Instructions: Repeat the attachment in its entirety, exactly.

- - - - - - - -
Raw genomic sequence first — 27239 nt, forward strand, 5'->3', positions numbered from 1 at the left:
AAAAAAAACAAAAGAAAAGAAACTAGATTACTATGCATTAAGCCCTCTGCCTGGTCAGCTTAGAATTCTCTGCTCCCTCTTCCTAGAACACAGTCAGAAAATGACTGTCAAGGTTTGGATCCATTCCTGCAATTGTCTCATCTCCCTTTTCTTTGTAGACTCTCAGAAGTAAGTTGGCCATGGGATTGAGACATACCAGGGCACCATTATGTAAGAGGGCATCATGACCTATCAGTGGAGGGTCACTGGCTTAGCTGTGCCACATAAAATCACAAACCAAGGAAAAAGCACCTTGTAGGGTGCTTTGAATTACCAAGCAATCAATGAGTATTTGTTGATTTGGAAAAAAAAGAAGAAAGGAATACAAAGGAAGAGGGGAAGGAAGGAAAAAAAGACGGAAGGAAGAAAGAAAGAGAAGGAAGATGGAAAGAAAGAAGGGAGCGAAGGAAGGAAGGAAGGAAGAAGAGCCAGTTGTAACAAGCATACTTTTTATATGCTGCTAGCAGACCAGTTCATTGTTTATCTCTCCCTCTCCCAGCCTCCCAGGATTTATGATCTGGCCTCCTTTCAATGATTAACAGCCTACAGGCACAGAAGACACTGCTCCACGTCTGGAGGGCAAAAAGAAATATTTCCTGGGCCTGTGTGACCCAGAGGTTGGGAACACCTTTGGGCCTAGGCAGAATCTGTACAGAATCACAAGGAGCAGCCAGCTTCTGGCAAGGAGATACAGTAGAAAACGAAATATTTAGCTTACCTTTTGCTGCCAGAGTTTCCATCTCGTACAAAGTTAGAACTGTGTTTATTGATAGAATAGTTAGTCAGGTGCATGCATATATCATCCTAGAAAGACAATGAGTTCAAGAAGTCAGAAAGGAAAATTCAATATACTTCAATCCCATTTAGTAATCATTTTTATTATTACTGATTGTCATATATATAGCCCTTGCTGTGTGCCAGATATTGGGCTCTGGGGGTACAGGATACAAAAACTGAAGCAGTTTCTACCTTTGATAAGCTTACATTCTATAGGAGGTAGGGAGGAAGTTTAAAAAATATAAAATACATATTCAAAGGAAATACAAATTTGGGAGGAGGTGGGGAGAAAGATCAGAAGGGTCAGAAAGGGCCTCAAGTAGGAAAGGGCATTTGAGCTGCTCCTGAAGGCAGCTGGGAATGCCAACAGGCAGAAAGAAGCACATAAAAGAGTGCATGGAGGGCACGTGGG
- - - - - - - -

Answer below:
Raw genomic sequence first — 27239 nt, forward strand, 5'->3', positions numbered from 1 at the left:
AAAAAAAACAAAAGAAAAGAAACTAGATTACTATGCATTAAGCCCTCTGCCTGGTCAGCTTAGAATTCTCTGCTCCCTCTTCCTAGAACACAGTCAGAAAATGACTGTCAAGGTTTGGATCCATTCCTGCAATTGTCTCATCTCCCTTTTCTTTGTAGACTCTCAGAAGTAAGTTGGCCATGGGATTGAGACATACCAGGGCACCATTATGTAAGAGGGCATCATGACCTATCAGTGGAGGGTCACTGGCTTAGCTGTGCCACATAAAATCACAAACCAAGGAAAAAGCACCTTGTAGGGTGCTTTGAATTACCAAGCAATCAATGAGTATTTGTTGATTTGGAAAAAAAAGAAGAAAGGAATACAAAGGAAGAGGGGAAGGAAGGAAAAAAAGACGGAAGGAAGAAAGAAAGAGAAGGAAGATGGAAAGAAAGAAGGGAGCGAAGGAAGGAAGGAAGGAAGAAGAGCCAGTTGTAACAAGCATACTTTTTATATGCTGCTAGCAGACCAGTTCATTGTTTATCTCTCCCTCTCCCAGCCTCCCAGGATTTATGATCTGGCCTCCTTTCAATGATTAACAGCCTACAGGCACAGAAGACACTGCTCCACGTCTGGAGGGCAAAAAGAAATATTTCCTGGGCCTGTGTGACCCAGAGGTTGGGAACACCTTTGGGCCTAGGCAGAATCTGTACAGAATCACAAGGAGCAGCCAGCTTCTGGCAAGGAGATACAGTAGAAAACGAAATATTTAGCTTACCTTTTGCTGCCAGAGTTTCCATCTCGTACAAAGTTAGAACTGTGTTTATTGATAGAATAGTTAGTCAGGTGCATGCATATATCATCCTAGAAAGACAATGAGTTCAAGAAGTCAGAAAGGAAAATTCAATATACTTCAATCCCATTTAGTAATCATTTTTATTATTACTGATTGTCATATATATAGCCCTTGCTGTGTGCCAGATATTGGGCTCTGGGGGTACAGGATACAAAAACTGAAGCAGTTTCTACCTTTGATAAGCTTACATTCTATAGGAGGTAGGGAGGAAGTTTAAAAAATATAAAATACATATTCAAAGGAAATACAAATTTGGGAGGAGGTGGGGAGAAAGATCAGAAGGGTCAGAAAGGGCCTCAAGTAGGAAAGGGCATTTGAGCTGCTCCTGAAGGCAGCTGGGAATGCCAACAGGCAGAAAGAAGCACATAAAAGAGTGCATGGAGGGCACGTGGG